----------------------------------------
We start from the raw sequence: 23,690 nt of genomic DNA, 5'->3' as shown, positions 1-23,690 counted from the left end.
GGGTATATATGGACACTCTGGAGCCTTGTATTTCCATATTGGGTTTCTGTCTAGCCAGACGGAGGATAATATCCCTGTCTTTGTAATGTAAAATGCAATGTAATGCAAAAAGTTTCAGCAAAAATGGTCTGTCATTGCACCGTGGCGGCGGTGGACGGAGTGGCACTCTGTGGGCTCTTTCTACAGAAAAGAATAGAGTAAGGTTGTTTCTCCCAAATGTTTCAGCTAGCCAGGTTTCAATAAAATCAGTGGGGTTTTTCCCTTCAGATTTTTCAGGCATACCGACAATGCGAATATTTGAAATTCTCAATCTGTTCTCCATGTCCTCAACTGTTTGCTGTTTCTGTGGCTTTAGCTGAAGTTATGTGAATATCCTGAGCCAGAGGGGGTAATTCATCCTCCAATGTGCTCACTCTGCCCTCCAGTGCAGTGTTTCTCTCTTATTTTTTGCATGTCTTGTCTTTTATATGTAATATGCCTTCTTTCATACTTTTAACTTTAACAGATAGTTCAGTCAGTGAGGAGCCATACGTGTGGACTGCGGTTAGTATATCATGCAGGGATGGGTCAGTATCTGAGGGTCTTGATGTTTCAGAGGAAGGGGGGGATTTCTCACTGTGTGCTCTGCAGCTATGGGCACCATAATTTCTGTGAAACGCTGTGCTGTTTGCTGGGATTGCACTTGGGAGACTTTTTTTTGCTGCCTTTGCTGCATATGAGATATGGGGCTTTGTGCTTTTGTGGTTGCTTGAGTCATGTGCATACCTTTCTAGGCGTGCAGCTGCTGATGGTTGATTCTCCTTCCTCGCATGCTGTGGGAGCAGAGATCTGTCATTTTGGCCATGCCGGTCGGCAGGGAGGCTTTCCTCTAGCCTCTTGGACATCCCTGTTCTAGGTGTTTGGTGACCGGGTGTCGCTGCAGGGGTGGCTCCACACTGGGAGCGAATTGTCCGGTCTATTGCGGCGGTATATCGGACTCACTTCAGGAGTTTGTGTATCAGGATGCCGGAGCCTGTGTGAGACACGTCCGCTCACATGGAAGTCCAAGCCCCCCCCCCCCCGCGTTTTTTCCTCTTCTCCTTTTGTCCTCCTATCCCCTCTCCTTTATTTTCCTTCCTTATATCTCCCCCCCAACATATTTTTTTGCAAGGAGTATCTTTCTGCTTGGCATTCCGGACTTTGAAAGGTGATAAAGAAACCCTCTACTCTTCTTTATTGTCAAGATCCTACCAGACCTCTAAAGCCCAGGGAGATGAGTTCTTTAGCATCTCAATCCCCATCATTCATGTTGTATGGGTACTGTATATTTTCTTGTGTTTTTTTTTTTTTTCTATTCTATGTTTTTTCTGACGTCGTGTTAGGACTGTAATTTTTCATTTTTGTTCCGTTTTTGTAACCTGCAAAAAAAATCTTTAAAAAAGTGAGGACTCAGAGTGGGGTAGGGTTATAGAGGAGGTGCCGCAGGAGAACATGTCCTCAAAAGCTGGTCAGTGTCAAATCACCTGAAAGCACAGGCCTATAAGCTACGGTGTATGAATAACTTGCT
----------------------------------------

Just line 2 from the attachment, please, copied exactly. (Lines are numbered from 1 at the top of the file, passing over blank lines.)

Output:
GGGTATATATGGACACTCTGGAGCCTTGTATTTCCATATTGGGTTTCTGTCTAGCCAGACGGAGGATAATATCCCTGTCTTTGTAATGTAAAATGCAATGTAATGCAAAAAGTTTCAGCAAAAATGGTCTGTCATTGCACCGTGGCGGCGGTGGACGGAGTGGCACTCTGTGGGCTCTTTCTACAGAAAAGAATAGAGTAAGGTTGTTTCTCCCAAATGTTTCAGCTAGCCAGGTTTCAATAAAATCAGTGGGGTTTTTCCCTTCAGATTTTTCAGGCATACCGACAATGCGAATATTTGAAATTCTCAATCTGTTCTCCATGTCCTCAACTGTTTGCTGTTTCTGTGGCTTTAGCTGAAGTTATGTGAATATCCTGAGCCAGAGGGGGTAATTCATCCTCCAATGTGCTCACTCTGCCCTCCAGTGCAGTGTTTCTCTCTTATTTTTTGCATGTCTTGTCTTTTATATGTAATATGCCTTCTTTCATACTTTTAACTTTAACAGATAGTTCAGTCAGTGAGGAGCCATACGTGTGGACTGCGGTTAGTATATCATGCAGGGATGGGTCAGTATCTGAGGGTCTTGATGTTTCAGAGGAAGGGGGGGATTTCTCACTGTGTGCTCTGCAGCTATGGGCACCATAATTTCTGTGAAACGCTGTGCTGTTTGCTGGGATTGCACTTGGGAGACTTTTTTTTGCTGCCTTTGCTGCATATGAGATATGGGGCTTTGTGCTTTTGTGGTTGCTTGAGTCATGTGCATACCTTTCTAGGCGTGCAGCTGCTGATGGTTGATTCTCCTTCCTCGCATGCTGTGGGAGCAGAGATCTGTCATTTTGGCCATGCCGGTCGGCAGGGAGGCTTTCCTCTAGCCTCTTGGACATCCCTGTTCTAGGTGTTTGGTGACCGGGTGTCGCTGCAGGGGTGGCTCCACACTGGGAGCGAATTGTCCGGTCTATTGCGGCGGTATATCGGACTCACTTCAGGAGTTTGTGTATCAGGATGCCGGAGCCTGTGTGAGACACGTCCGCTCACATGGAAGTCCAAGCCCCCCCCCCCCCGCGTTTTTTCCTCTTCTCCTTTTGTCCTCCTATCCCCTCTCCTTTATTTTCCTTCCTTATATCTCCCCCCCAACATATTTTTTTGCAAGGAGTATCTTTCTGCTTGGCATTCCGGACTTTGAAAGGTGATAAAGAAACCCTCTACTCTTCTTTATTGTCAAGATCCTACCAGACCTCTAAAGCCCAGGGAGATGAGTTCTTTAGCATCTCAATCCCCATCATTCATGTTGTATGGGTACTGTATATTTTCTTGTGTTTTTTTTTTTTTTCTATTCTATGTTTTTTCTGACGTCGTGTTAGGACTGTAATTTTTCATTTTTGTTCCGTTTTTGTAACCTGCAAAAAAAATCTTTAAAAAAGTGAGGACTCAGAGTGGGGTAGGGTTATAGAGGAGGTGCCGCAGGAGAACATGTCCTCAAAAGCTGGTCAGTGTCAAATCACCTGAAAGCACAGGCCTATAAGCTACGGTGTATGAATAACTTGCT